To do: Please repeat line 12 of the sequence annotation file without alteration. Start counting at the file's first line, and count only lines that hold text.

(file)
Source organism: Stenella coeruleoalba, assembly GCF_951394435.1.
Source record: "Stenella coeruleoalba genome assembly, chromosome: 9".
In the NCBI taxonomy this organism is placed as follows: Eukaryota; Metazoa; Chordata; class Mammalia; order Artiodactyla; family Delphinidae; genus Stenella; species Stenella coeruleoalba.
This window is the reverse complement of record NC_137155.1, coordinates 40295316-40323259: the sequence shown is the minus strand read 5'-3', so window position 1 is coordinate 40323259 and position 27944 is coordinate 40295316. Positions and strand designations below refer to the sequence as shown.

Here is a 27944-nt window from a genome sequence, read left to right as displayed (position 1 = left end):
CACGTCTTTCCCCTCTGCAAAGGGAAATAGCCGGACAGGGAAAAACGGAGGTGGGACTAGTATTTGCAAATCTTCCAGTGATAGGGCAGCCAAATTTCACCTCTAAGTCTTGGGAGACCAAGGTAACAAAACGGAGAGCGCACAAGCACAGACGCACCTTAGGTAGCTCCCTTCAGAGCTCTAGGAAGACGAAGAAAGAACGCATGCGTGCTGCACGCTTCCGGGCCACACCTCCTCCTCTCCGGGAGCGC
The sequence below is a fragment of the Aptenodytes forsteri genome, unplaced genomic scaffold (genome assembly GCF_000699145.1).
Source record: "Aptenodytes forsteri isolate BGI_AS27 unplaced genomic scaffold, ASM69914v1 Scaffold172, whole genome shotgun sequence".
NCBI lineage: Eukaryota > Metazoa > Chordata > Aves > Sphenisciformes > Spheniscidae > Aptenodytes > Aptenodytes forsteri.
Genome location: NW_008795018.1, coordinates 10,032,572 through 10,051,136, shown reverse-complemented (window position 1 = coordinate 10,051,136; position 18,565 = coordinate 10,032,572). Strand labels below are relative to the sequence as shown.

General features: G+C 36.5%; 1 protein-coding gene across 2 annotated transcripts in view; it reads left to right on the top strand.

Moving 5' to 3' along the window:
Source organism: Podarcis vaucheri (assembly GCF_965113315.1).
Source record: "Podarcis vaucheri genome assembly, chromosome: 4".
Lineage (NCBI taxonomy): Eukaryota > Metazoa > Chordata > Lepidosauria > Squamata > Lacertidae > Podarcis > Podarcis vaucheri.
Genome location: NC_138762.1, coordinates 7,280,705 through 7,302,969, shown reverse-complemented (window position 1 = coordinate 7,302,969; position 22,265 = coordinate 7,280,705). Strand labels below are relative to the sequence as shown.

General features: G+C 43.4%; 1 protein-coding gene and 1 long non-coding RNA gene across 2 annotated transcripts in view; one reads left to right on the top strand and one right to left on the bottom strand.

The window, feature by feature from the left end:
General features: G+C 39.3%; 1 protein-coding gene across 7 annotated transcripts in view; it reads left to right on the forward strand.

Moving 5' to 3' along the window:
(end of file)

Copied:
Moving 5' to 3' along the window: